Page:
It is important to note that the line of hardness test locations adjacent to the weld root, which is the region of the metal that faces the sour fluid, is 1.5 mm from the inside surface for Vickers hardness surveys and 3 mm for Rockwell hardness surveys. The tip of the root weld will be even further away from the line of the inside surface hardness survey.

It is well known that when welding, the quenching action of the base metal and any root weld backing such as the copper backing shoes or other conductive metallic materials, may result in more rapid weld root cooling rates, resulting in higher hardness’s in the vicinity of the tip of the weld root due to chilling effects.

In a recent sour service pipeline construction that suffered extensive SSC, hardness values of up to 350 HV were recorded at the tip of the weld root, despite passing the ISO 15156 weld procedure test hardness requirements and values of up to 290 HV on the inside surface of the parent pipe which also suffered SSC. It is clear that the hardness traverses specified in ISO 15516, are not adequate to detect all hardened zones in both weld roots and parent plate.

Fellow’s Corner
Figure 1:
Butt weld survey method for Vickers Hardness measurements. From BS EN ISO 15156.

Fellow’s Corner
Figure 2:
Butt weld survey method for Rockwell Hardness measurements. From BS EN ISO15156.

Fellow’s Corner
Figure 3:
Hardness traverse to extreme tip of weld root.

Sacrificial anodes in the future

The largest consumption of sacrificial anodes is in the protection of energy related structures in seawater.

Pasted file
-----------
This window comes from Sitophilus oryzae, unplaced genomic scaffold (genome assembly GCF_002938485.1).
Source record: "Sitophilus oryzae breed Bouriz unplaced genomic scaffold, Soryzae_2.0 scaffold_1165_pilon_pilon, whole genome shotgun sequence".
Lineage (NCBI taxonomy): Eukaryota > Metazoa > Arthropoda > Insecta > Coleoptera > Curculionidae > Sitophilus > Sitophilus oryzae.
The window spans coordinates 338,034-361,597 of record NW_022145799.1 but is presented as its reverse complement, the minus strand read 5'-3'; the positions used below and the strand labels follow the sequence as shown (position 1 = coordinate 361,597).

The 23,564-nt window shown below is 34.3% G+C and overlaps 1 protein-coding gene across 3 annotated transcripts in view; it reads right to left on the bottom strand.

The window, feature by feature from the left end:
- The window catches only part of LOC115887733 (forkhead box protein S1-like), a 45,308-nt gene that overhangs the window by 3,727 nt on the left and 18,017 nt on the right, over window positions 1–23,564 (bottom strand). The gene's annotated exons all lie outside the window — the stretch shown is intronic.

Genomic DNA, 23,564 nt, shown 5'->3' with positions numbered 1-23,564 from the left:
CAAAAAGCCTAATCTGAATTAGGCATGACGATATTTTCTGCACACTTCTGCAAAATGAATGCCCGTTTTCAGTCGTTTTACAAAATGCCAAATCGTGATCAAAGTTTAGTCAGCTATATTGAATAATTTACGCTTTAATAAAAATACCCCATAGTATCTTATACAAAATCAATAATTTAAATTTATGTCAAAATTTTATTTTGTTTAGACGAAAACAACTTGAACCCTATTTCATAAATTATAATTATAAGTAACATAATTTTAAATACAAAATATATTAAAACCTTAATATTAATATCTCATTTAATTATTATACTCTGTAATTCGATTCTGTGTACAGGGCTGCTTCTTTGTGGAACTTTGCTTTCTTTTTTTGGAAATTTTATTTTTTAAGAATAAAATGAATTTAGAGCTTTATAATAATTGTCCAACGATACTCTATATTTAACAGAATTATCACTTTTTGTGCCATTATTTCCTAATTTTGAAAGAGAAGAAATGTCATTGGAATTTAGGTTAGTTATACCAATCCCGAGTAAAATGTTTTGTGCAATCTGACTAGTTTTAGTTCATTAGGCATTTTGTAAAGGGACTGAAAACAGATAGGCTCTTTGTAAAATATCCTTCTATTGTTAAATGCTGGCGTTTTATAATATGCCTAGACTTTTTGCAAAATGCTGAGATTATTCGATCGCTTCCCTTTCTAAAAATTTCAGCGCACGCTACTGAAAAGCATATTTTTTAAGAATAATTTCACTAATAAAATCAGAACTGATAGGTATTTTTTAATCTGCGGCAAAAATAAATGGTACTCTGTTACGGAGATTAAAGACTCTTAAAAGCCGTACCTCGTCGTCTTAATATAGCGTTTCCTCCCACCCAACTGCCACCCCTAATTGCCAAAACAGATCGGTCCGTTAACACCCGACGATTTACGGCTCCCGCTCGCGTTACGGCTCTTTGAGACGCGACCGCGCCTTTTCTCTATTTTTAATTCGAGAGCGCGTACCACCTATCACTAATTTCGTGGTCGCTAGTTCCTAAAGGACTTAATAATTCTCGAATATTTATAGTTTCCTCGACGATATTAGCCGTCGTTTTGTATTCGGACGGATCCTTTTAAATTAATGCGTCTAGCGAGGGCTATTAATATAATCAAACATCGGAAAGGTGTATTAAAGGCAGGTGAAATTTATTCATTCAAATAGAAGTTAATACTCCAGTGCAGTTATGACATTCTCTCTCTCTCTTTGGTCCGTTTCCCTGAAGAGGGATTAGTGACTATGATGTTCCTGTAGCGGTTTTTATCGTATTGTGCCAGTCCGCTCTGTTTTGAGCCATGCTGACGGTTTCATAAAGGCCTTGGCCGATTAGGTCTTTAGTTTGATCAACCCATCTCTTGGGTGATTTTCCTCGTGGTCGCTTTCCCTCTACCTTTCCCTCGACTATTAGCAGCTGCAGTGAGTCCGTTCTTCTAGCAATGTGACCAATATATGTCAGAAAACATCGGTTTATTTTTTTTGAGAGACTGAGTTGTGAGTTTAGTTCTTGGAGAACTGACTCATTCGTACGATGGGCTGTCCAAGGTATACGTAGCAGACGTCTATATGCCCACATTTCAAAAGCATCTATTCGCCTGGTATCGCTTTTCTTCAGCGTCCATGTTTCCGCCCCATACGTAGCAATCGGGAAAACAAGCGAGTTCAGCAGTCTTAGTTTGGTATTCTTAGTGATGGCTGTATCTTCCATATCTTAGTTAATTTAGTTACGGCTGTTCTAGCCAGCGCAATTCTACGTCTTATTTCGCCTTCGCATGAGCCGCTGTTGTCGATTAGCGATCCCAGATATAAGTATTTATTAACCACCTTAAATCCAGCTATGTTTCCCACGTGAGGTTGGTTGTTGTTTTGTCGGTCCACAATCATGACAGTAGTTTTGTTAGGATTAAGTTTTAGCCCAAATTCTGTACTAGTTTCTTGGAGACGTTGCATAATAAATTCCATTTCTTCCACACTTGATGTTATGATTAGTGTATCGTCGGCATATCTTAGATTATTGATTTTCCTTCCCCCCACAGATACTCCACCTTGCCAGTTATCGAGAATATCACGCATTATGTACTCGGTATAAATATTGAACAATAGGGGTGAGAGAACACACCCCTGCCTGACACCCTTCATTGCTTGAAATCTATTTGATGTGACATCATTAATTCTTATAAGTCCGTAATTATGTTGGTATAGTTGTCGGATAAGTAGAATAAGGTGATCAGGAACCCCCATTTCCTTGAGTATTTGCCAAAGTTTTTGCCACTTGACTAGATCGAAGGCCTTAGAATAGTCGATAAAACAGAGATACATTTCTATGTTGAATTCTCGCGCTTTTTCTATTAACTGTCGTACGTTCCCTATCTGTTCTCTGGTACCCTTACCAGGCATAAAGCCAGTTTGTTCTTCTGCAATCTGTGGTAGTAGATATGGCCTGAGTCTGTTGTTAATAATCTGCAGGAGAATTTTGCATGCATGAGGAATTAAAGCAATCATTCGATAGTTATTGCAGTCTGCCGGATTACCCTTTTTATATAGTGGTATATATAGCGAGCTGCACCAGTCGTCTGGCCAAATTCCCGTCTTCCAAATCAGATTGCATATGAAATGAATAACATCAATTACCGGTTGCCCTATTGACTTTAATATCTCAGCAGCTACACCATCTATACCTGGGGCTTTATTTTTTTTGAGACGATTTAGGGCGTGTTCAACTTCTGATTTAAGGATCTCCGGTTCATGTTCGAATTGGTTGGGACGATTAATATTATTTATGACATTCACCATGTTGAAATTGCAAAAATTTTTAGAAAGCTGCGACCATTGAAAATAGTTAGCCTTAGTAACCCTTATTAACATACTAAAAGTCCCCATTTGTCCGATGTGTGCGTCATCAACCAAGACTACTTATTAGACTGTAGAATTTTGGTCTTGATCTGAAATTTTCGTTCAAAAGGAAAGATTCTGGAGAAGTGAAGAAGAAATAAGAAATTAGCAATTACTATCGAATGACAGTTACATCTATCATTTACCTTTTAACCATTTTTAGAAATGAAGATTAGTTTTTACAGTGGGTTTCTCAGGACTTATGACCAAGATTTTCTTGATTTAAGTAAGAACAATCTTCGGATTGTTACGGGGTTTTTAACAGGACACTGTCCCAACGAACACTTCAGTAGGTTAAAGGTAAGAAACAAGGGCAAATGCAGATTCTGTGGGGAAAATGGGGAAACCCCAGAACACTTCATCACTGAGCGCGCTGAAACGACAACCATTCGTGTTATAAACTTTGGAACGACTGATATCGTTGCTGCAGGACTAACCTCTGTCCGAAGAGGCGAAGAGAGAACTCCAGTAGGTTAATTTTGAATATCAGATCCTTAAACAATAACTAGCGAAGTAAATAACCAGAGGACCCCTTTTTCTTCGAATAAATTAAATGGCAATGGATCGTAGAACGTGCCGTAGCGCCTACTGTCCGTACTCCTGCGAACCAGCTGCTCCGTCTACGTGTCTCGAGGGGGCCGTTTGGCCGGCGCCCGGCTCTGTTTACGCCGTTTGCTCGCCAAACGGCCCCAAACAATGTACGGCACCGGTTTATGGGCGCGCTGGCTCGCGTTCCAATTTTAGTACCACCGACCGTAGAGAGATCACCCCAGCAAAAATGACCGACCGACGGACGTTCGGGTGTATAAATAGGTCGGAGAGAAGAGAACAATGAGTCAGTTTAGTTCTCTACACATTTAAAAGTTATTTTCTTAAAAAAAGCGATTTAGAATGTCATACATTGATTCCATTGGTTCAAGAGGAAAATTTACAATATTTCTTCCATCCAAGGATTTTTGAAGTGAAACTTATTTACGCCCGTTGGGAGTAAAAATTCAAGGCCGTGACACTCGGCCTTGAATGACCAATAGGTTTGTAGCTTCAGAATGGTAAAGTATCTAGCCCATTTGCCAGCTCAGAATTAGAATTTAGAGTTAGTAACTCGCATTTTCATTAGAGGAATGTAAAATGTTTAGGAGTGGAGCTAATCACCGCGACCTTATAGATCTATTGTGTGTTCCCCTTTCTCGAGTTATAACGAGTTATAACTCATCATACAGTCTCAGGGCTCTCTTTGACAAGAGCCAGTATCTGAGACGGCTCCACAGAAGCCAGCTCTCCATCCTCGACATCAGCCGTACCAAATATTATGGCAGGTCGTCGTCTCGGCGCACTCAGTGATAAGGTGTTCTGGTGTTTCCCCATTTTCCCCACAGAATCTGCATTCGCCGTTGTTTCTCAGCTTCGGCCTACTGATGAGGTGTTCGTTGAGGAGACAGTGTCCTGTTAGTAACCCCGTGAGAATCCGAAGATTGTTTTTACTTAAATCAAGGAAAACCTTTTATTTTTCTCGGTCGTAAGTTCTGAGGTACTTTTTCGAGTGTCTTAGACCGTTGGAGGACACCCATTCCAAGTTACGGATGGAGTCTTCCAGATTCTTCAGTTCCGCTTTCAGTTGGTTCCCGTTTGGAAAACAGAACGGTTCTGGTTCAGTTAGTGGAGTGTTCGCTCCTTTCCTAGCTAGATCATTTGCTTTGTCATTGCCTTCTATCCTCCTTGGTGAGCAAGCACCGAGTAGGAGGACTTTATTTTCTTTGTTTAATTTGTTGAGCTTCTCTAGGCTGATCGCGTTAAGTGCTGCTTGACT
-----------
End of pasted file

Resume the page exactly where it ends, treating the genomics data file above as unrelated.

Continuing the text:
• Anode Alloys
Zinc was the initial choice for marine protection systems and is now mainly related to shipping applications. Zinc alloys do not perform well at elevated temperatures, loss of driving potential and formation of adherent corrosion products, with some reports of high consumption rates, means that they are not considered at temperatures much above ambient. Zinc anode alloys have the advantage that their current capacity is unaffected by operating current density and are therefore well suited to applications where an anticorrosion coating is present.

Aluminium alloys, based on the addition of 5% of zinc and 0.15% tin give a desirable driving potential but only very low efficiency unless solution heat treated after casting, when better capacity is achieved. Aluminium with 5% zinc, 0.02% indium and 0.2% silicon, is the commonest in general use and has found application at higher temperatures, driving potentials hold up but at the cost of a significant proportion of current capacity. Aluminium anode alloys experience a reduction in current capacity at reduced operating current density, this being significant at very low current density such as may be found with well-coated pipelines.

There are unlikely to be any fundamental advances in anode alloys in the foreseeable future. The use of zinc in offshore applications has been limited by opposition from environmental lobbies leading to banning of their use, and the issue of anode performance at elevated temperatures still has to be resolved. Testing has shown that anode performance is significantly reduced at elevated temperatures, but virtually all that testing has been under isothermal conditions, with little testing under heat transfer conditions, which is much more likely to be the actual service situation.

Future offshore developments are venturing into environments more aggressive than plain seawater. The particular issues surrounding Lake Maracaibo are well documented, less well known are those of the Black Sea, where the seabed is at a great depth and covered with centuries of organic matter. The suitability of existing materials and engineering practices will need to be confirmed and if necessary, adapted to such applications. Seawater having limited access to oxygen replenishment is another design challenge.